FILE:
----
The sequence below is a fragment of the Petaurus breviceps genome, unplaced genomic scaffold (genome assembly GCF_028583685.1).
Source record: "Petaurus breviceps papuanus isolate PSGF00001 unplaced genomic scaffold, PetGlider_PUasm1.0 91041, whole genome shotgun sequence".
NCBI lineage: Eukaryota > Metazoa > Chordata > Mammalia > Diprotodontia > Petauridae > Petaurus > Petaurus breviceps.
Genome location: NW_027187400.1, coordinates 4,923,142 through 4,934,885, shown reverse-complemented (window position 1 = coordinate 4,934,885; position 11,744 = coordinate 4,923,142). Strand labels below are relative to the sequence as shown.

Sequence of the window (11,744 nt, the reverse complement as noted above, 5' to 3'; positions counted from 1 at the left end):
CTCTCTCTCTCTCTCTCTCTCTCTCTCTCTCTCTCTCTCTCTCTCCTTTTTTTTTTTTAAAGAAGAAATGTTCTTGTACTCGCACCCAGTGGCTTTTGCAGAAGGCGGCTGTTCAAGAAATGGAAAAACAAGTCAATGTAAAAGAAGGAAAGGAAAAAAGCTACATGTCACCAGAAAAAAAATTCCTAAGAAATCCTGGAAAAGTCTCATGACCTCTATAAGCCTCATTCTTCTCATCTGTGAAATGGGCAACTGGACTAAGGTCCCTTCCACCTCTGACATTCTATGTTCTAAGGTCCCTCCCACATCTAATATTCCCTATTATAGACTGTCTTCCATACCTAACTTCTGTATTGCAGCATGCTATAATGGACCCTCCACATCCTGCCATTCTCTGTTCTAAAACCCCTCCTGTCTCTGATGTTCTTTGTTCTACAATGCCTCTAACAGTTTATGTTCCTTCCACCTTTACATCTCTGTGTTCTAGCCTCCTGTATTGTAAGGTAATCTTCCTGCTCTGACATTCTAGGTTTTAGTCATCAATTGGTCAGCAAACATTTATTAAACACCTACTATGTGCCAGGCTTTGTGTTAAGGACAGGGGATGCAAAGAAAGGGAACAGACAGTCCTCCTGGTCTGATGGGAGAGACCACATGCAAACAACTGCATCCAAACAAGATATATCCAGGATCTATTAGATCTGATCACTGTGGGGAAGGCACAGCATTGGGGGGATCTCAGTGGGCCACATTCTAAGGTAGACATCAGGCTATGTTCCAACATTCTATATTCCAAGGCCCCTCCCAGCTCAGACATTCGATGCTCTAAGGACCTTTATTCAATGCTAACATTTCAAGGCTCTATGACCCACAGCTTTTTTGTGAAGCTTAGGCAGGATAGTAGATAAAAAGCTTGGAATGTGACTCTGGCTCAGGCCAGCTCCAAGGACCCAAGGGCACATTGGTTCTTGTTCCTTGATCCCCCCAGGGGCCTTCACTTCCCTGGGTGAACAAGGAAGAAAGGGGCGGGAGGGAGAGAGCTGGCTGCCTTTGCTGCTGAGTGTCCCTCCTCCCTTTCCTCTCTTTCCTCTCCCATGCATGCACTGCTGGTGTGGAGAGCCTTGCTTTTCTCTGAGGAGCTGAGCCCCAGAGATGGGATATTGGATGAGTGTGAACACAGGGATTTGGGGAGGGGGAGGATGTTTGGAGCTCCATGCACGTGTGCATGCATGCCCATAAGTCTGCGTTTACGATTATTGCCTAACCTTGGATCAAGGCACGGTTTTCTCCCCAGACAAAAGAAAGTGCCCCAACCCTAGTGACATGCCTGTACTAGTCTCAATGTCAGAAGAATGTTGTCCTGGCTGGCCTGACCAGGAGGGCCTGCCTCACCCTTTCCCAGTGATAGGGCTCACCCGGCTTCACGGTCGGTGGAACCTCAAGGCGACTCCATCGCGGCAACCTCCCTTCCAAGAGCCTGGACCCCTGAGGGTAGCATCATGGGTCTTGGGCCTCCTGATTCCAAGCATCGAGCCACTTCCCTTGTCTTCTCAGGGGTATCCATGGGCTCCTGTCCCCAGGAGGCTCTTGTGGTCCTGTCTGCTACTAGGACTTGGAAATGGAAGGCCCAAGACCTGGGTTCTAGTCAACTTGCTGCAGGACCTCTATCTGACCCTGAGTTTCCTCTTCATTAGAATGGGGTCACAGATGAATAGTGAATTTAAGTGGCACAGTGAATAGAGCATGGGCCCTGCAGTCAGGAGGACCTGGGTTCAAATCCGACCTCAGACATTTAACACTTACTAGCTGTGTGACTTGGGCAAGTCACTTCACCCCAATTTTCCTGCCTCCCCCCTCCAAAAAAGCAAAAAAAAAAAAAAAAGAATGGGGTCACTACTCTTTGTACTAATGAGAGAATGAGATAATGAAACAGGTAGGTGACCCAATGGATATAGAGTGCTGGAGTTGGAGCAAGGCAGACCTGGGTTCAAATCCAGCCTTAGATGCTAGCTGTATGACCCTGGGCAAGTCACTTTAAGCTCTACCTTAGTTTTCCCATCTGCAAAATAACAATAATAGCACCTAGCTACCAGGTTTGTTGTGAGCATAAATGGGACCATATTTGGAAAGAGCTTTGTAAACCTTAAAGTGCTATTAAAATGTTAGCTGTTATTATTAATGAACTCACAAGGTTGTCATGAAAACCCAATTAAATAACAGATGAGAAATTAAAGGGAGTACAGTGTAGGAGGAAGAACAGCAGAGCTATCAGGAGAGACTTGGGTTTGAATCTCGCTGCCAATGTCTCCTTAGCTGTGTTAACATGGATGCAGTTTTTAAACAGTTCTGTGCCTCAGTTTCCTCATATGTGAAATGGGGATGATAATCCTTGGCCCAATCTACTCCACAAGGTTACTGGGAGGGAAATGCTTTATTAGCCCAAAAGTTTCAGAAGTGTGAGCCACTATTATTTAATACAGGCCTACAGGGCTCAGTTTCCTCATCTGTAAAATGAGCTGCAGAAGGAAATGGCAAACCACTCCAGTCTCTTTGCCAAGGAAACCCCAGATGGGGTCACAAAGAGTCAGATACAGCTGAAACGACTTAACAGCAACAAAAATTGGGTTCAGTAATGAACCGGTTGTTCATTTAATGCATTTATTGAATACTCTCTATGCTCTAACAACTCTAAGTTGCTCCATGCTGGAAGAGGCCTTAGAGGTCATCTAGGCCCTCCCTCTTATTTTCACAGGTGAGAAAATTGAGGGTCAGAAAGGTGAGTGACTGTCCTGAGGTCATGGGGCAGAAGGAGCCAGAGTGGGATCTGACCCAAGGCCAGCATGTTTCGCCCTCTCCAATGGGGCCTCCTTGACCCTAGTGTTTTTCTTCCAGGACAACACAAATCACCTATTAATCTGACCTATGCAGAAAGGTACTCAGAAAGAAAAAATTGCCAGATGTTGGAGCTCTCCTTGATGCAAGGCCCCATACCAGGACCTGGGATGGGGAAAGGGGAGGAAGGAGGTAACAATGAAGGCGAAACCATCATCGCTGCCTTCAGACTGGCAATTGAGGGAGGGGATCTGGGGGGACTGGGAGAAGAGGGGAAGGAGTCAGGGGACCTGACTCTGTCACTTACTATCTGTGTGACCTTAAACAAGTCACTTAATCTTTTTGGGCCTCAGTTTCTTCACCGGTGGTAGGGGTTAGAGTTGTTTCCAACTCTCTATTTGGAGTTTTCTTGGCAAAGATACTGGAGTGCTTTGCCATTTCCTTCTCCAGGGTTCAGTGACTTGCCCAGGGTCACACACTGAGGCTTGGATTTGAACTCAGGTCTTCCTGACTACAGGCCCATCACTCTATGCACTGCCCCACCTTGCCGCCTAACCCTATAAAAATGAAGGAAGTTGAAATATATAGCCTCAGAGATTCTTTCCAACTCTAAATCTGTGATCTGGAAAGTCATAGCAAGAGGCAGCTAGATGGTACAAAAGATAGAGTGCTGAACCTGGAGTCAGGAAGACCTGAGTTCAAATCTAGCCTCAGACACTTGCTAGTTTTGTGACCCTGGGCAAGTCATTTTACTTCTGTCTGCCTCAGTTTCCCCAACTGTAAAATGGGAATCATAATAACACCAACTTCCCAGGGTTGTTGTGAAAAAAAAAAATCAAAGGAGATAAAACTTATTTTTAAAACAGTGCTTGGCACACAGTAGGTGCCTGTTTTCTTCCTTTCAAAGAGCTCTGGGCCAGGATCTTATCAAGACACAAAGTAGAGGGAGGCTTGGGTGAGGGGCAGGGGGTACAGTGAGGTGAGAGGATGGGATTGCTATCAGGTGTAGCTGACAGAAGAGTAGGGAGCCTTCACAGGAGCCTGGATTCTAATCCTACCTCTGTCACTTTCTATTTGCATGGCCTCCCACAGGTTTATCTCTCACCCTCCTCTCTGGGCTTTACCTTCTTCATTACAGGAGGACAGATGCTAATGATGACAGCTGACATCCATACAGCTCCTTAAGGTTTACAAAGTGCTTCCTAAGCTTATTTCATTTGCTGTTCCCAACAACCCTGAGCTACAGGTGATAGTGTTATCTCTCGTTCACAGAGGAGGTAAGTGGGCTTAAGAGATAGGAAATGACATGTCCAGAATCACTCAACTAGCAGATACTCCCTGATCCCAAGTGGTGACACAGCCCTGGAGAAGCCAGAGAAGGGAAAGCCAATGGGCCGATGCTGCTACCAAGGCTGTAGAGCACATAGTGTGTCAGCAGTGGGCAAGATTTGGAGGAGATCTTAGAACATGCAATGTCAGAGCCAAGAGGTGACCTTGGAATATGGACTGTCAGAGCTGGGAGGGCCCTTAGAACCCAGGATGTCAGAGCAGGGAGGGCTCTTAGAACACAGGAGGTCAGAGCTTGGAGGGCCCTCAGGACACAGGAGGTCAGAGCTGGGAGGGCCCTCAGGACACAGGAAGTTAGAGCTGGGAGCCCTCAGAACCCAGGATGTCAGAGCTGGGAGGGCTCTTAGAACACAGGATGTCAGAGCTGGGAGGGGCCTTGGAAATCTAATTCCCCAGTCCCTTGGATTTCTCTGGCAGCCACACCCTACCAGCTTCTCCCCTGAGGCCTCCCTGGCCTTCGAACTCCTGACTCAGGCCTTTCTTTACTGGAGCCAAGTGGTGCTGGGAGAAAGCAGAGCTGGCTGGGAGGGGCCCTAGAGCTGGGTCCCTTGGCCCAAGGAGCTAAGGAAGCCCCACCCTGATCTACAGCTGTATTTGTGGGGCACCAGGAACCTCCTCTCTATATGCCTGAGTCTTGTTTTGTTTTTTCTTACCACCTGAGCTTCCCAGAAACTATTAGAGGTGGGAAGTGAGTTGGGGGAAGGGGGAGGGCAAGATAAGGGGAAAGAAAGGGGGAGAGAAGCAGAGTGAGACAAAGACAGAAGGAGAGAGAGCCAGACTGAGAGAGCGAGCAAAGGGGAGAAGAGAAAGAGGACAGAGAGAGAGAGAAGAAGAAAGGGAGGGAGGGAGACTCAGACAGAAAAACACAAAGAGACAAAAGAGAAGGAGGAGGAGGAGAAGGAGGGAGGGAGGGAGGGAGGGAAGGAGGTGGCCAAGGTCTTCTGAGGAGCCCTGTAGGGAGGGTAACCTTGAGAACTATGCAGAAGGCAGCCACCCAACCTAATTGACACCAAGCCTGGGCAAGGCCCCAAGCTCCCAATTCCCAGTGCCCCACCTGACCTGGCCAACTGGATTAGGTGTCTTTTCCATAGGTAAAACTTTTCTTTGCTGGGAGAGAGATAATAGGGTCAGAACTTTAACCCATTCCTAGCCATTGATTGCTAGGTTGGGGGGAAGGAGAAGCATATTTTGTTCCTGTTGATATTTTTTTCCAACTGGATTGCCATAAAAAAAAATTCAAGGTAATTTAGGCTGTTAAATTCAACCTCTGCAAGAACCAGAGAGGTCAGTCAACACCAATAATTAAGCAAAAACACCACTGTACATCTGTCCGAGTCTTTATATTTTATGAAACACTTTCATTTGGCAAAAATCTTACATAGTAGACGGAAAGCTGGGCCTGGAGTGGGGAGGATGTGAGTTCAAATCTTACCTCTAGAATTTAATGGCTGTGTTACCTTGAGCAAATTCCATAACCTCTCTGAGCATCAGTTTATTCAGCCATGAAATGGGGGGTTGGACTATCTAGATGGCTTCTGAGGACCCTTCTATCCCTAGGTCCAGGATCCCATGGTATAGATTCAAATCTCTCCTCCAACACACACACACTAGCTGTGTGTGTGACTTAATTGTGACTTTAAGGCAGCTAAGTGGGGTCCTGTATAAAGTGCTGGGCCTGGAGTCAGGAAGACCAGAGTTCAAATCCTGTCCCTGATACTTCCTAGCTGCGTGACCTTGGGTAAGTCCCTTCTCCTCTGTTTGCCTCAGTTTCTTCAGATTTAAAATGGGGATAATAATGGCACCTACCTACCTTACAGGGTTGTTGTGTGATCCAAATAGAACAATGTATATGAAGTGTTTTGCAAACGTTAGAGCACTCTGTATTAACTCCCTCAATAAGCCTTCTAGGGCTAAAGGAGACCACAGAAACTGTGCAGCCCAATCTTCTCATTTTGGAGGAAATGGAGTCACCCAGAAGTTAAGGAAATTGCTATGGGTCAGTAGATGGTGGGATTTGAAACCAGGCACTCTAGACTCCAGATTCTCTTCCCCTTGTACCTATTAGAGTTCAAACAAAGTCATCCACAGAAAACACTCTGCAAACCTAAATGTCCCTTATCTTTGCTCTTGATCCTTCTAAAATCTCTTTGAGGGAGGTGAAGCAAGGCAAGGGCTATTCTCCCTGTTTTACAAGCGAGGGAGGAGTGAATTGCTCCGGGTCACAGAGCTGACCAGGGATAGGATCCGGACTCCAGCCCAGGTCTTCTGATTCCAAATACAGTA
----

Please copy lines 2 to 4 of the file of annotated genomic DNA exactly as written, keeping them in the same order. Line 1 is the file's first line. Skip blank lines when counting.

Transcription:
Source record: "Petaurus breviceps papuanus isolate PSGF00001 unplaced genomic scaffold, PetGlider_PUasm1.0 91041, whole genome shotgun sequence".
NCBI lineage: Eukaryota > Metazoa > Chordata > Mammalia > Diprotodontia > Petauridae > Petaurus > Petaurus breviceps.
Genome location: NW_027187400.1, coordinates 4,923,142 through 4,934,885, shown reverse-complemented (window position 1 = coordinate 4,934,885; position 11,744 = coordinate 4,923,142). Strand labels below are relative to the sequence as shown.